Neuropsychologist, Dr. Mosch

Talks With Alzheimer’s Speaks Radio

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Today Alzheimer’s Speaks Radio talks with Dr. Mosch to learn more about what exactly Neuropsychology is and how it can help those living with dementia.  We also  discussed dementia and environmental impacts.

Contact Information:

To Email Dr. Mosch:    soniamosch@gmail.com

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Life, Changes, and Family

Life, Changes, and Family

By: Michelle Remold

We all know life is one big learning experience. As I was preparing to write this post, I sat down and re-read the papers I wrote in college for my “Perspectives on Death and Dying” class. While sifting through papers I came across the paper I wrote after reading The Wheel of Life: A Memoir of Living and Dying by Elisabeth Kübler-Ross. In this paper we had to pick a quote from the book that stood out to us and state why. The quote I chose was from page 18 and it was: “Life is like going to school. You are given many lessons. The more you learn, the harder the lessons get.” This quote spoke volumes to me last week when I read it, the same way it did back when I read it for the first time.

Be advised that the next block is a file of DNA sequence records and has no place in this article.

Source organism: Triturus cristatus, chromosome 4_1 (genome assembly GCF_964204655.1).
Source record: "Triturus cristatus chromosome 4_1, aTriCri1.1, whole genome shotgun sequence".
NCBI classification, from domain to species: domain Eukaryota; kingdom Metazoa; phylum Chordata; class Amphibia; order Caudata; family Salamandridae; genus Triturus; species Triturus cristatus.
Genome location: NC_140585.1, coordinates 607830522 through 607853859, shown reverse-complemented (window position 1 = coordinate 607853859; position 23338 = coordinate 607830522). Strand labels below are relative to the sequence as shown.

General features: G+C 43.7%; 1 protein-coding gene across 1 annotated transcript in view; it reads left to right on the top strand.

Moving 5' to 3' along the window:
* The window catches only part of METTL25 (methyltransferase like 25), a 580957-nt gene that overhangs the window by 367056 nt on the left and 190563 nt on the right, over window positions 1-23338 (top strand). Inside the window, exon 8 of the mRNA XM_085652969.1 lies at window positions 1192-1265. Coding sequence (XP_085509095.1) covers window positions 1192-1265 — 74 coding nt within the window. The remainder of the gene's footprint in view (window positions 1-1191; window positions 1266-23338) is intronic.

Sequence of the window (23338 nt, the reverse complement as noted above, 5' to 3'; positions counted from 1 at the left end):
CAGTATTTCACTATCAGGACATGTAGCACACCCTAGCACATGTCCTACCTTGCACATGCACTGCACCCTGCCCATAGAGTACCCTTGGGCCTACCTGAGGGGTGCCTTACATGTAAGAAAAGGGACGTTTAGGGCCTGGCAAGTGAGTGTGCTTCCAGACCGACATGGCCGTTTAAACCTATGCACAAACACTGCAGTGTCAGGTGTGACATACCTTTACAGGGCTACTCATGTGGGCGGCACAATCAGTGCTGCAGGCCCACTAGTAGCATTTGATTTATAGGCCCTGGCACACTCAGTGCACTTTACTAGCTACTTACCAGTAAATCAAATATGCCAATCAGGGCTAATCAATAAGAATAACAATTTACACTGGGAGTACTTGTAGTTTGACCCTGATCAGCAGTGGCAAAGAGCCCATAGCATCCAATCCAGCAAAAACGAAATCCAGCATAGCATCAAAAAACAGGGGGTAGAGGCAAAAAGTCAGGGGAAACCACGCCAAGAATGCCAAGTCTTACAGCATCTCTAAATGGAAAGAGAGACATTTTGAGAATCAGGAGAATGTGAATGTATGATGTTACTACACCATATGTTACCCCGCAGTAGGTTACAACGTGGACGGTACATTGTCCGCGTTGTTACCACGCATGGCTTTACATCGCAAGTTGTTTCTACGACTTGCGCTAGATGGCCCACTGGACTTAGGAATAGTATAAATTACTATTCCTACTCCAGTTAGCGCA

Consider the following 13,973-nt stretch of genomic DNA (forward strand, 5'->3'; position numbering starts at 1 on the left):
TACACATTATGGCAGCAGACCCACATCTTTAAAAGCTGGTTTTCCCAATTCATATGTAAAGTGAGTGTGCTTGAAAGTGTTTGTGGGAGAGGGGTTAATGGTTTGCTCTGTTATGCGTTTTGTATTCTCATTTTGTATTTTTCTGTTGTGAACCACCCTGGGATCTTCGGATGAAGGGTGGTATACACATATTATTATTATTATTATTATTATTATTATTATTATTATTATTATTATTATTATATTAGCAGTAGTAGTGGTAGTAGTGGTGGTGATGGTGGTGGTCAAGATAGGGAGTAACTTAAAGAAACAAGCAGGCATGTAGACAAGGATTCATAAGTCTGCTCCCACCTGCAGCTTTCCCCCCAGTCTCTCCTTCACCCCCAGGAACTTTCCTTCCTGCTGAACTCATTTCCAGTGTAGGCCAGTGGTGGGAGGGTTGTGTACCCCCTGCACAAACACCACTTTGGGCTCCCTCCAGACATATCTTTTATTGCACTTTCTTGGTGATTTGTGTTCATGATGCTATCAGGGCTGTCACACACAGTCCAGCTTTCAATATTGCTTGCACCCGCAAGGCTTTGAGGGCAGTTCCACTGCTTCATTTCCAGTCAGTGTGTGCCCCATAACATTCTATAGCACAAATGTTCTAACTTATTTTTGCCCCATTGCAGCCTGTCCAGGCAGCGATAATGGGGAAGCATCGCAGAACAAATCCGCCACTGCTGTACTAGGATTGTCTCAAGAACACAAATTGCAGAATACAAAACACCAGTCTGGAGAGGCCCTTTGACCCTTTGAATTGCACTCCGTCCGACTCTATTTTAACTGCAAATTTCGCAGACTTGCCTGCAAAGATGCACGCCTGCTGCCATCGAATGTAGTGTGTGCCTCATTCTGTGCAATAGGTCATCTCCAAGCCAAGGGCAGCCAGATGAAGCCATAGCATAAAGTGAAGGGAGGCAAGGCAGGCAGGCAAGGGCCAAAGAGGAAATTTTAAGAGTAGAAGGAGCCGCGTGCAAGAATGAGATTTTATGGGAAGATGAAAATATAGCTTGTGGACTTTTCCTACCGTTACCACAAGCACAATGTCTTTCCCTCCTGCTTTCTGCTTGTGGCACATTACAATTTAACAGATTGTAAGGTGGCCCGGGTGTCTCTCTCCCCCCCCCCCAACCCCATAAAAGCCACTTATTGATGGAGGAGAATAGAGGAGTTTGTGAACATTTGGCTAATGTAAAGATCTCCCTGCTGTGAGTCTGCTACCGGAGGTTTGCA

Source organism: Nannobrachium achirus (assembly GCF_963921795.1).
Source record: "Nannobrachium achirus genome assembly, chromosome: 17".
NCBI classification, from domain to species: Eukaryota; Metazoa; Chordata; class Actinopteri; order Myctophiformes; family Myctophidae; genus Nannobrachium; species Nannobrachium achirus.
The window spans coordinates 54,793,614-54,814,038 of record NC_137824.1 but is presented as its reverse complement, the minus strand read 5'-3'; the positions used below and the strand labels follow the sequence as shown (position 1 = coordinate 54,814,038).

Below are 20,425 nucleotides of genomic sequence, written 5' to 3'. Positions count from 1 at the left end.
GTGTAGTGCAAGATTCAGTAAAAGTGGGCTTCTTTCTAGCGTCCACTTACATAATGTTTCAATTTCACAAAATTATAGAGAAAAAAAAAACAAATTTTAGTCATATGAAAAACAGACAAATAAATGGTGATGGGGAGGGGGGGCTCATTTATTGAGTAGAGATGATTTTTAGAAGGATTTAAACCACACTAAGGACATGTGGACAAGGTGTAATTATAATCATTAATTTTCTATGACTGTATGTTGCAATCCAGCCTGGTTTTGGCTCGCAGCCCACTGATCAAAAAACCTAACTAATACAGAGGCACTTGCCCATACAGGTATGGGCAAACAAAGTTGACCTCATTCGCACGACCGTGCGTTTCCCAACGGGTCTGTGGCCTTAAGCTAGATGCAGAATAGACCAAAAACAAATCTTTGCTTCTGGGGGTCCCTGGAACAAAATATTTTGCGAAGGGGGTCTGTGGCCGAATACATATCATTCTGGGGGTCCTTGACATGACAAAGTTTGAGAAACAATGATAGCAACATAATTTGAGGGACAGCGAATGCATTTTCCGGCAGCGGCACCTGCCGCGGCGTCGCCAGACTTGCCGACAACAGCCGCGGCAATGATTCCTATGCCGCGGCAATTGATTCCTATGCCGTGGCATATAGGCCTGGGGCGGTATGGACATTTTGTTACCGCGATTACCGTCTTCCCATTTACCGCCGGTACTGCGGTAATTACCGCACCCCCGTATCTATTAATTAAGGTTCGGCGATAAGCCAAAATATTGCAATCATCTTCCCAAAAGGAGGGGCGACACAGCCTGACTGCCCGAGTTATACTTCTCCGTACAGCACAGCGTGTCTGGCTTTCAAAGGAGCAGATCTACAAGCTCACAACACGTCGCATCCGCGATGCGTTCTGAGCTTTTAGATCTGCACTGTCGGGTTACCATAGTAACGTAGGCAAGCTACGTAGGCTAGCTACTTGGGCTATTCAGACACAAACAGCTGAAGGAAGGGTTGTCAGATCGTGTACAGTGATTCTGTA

As kids we are sometimes blissfully unaware of the things that are happening around us. However, as we grow up we start to learn lessons that shape who we will become and everyone experiences something different. My first “lesson” I learned was Alzheimer’s. Being young when my grandpa was diagnosed, I didn’t understand the disease. I just knew that I wanted to connect with my grandpa and I would eventually, as I got older, educate myself as much as I could on the disease.